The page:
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February 6, 2017

There are two locks on my front door. One is impossible to open from outside, the other has a key. One sign of aging is that I don’t lock the impermeable one, when home alone, and I make sure the key is pulled partway out on the other, so that someone could get in and find me, were I to be incapacitated in one way or another. I figure I might as well not handicap my chances.

These are the last days of my sixties, and not surprisingly, I am nostalgifying some.

The last days of my sixties bring forth, among other memories, the last days of the ‘60’s. December, ’69, I was among 300,000 at the Altamont Festival, booked to be “Woodstock West.” It turned out to be one of counter-culture’s worst days, with the Hell’s Angels, assigned “security” for the festival, going nuts and killing Meredith Hunter.

During the late ‘69’s I was tear gassed many times, beaten by police and jailed briefly, smoked a lot of pot and dropped acid a bunch of times. Was blessed to participate in numerous mass demonstrations, where THE STREETS BELONG TO THE PEOPLE! was actually true for a few hours. Threw rocks at police and got to see one of my rocks strike a cop in the leg. Lived in a commune in Berkeley where we grappled with sex-role issues and communal values, went out at 2 in the morning to spray-paint slogans against the war in Vietnam and sexism, and gleefully shattered the plate glass window of the local Safeway to support the grape boycott. Helped organize some actions and played political rock‘nroll in a group called Contraband.

My friend Bill documented the co-opting of the 60’s youth rebellion by the interests of media and big money. Big business helped destroy the spirit and political potential of the hippies and yippies and the resistance to the Vietnam war. As “the ME generation” of the ‘70’s replaced the activism of the ‘60’s, and more people were doing speed instead of pot, and there was a desperate understanding that the revolution was slipping out of our hands. As Bob Dylan moaned, “He not busy being born is busy dying.” I abandoned ship, leaving in ’72 and discovering in Israel that the revolution will never be over.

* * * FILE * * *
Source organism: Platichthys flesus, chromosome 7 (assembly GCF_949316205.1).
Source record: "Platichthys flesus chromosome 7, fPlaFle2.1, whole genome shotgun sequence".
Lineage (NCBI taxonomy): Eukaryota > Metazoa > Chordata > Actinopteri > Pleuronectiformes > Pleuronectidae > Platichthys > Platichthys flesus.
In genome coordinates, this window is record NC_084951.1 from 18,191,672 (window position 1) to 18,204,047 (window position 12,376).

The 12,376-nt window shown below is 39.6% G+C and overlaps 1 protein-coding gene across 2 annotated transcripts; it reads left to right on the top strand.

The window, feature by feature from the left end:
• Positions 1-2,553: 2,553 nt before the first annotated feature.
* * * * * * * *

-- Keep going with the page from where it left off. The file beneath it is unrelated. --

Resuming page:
Once again, now, we have an opportunity. This time, Trump is providing the impetus for baby boomers to come out of hibernation and see if there are still any trout in the stream. And here, Netanyahu, embodiment of darkness, calling us forth to resist the hatred he spawns, with our love for each other and our determination to make the world flourish for our grandchildren.

We drink from whatever well that nourishes us. For me, it is the experience of the ‘60’s, as I bid my sixties farewell. What’s evident is that our taking action is incumbent upon us, in this world we inhabit. We knew in the ‘60’s that it is true that if you pick up the paper in the morning, glance at the headlines, and you don’t like the news… can CHANGE IT. In this little country, the size of New Jersey, when you do something that makes a difference, you will likely see that on TV in the evening. And when the days come when we finally bring the message of freedom and justice to bear, on our society here in Israel, TV news will look mighty good to us.

Nostalgia ain’t what it used to be. Let us take from the dead their inspiration, and move on. 2017 will be our year. We will reclaim the fervor for joyous, wholesome living. Like Jerusalem forest, where everything is now moist and green, where pink and purple cyclamen sprout everywhere in the shade of the pines, where granite boulders’ gentle grey folds under the deep green surging moss, so we too will now join hands and come to life. 

                                                                           Yoav Peck

















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One Comment
  1. Shoshana London Sappir permalink

    Amen and Happy Birthday too.


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